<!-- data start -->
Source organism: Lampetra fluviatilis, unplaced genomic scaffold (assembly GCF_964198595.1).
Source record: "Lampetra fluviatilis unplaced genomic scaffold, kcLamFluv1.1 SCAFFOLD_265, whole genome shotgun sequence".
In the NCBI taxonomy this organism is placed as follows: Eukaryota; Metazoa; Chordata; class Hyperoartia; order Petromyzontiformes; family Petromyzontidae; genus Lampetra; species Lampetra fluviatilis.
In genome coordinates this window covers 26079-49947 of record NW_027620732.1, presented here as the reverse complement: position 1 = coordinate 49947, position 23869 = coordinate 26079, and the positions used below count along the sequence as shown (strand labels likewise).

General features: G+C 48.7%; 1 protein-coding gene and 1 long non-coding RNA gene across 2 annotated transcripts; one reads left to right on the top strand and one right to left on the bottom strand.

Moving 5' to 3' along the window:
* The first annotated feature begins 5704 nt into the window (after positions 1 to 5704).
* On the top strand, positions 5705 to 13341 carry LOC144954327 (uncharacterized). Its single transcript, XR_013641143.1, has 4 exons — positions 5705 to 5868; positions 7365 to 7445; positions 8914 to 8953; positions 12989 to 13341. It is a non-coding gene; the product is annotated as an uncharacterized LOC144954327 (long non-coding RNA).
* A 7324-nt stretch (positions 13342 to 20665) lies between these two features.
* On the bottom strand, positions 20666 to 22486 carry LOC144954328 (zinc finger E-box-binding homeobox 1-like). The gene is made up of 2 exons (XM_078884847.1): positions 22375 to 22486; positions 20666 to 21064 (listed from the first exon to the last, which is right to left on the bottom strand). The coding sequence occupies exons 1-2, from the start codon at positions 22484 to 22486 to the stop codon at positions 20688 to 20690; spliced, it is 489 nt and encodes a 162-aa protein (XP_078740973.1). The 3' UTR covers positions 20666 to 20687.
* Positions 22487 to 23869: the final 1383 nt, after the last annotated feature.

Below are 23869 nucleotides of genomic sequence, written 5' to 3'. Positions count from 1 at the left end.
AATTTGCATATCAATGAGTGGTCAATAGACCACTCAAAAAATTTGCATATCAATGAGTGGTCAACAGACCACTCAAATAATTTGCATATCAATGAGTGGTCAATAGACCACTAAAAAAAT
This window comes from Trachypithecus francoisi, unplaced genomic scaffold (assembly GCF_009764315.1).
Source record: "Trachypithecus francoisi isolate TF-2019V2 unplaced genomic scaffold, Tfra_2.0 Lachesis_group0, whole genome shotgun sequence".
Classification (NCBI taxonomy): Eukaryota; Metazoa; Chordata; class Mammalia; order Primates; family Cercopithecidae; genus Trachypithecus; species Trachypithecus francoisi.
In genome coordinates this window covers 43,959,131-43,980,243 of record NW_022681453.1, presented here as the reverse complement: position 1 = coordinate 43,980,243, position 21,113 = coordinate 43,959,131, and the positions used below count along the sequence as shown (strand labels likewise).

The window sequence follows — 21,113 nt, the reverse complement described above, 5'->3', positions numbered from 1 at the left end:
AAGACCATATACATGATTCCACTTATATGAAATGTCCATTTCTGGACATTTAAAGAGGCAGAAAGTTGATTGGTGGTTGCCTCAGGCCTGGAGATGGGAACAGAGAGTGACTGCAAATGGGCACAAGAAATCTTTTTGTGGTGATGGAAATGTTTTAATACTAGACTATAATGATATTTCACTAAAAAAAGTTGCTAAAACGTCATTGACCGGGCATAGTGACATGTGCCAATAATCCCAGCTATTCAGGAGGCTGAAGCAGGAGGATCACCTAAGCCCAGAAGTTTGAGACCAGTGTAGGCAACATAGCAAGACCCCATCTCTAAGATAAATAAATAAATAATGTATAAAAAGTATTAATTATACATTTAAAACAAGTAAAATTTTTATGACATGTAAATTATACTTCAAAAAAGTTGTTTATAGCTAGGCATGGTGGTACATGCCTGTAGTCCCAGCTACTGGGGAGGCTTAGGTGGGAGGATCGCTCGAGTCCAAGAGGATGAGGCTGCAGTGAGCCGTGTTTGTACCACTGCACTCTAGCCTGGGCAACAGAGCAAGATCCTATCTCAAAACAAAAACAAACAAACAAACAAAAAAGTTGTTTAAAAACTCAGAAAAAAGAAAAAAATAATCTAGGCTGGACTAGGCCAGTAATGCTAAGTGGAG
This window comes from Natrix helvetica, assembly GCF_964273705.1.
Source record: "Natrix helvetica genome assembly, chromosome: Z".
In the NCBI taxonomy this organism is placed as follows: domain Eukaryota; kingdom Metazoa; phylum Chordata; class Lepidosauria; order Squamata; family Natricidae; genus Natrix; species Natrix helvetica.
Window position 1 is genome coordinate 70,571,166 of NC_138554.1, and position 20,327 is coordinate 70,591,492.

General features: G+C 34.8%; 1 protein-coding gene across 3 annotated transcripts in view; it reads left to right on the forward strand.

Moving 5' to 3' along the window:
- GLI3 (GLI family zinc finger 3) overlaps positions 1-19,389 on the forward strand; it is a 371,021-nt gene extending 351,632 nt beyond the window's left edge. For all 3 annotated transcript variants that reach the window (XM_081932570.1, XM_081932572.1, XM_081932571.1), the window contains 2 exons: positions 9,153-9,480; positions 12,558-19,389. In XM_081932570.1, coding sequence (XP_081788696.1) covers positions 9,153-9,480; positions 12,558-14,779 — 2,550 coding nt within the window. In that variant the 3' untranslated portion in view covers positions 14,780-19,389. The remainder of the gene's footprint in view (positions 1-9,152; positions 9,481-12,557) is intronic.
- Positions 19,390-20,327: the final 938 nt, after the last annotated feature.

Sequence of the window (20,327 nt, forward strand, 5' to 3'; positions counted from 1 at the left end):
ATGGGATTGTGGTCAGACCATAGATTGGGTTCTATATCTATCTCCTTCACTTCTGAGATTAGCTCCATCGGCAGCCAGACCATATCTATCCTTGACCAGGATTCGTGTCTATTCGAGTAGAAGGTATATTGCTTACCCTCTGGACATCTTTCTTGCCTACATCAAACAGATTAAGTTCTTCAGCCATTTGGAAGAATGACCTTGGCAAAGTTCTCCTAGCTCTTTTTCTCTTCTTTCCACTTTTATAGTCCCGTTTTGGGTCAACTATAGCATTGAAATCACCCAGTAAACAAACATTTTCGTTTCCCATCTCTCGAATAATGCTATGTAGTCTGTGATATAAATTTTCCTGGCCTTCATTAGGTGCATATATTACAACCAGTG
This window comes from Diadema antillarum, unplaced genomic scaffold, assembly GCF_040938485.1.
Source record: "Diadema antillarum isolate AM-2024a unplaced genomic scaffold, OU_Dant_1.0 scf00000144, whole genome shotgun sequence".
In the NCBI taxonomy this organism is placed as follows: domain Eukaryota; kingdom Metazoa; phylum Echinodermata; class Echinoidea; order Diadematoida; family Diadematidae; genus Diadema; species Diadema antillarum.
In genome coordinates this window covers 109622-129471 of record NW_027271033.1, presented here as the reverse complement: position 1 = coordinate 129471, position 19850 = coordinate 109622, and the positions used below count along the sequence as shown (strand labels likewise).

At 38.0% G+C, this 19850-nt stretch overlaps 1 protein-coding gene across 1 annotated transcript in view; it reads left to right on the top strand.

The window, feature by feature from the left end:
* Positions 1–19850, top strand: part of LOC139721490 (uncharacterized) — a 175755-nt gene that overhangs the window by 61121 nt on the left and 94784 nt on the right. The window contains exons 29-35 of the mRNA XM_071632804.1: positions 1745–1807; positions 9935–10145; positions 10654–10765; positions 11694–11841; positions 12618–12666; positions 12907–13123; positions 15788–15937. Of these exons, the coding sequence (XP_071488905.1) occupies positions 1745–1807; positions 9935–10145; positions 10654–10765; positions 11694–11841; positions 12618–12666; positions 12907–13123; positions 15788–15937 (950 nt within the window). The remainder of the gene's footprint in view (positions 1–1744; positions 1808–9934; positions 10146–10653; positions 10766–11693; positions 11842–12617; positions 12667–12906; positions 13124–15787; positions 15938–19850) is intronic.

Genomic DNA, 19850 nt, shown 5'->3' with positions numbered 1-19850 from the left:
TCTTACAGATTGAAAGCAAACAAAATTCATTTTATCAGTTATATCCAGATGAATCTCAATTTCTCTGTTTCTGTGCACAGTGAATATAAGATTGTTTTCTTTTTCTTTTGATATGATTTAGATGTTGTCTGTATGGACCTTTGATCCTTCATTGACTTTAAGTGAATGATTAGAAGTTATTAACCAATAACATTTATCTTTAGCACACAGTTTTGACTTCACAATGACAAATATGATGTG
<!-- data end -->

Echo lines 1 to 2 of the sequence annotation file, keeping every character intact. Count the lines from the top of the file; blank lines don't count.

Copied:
Source organism: Lampetra fluviatilis, unplaced genomic scaffold (assembly GCF_964198595.1).
Source record: "Lampetra fluviatilis unplaced genomic scaffold, kcLamFluv1.1 SCAFFOLD_265, whole genome shotgun sequence".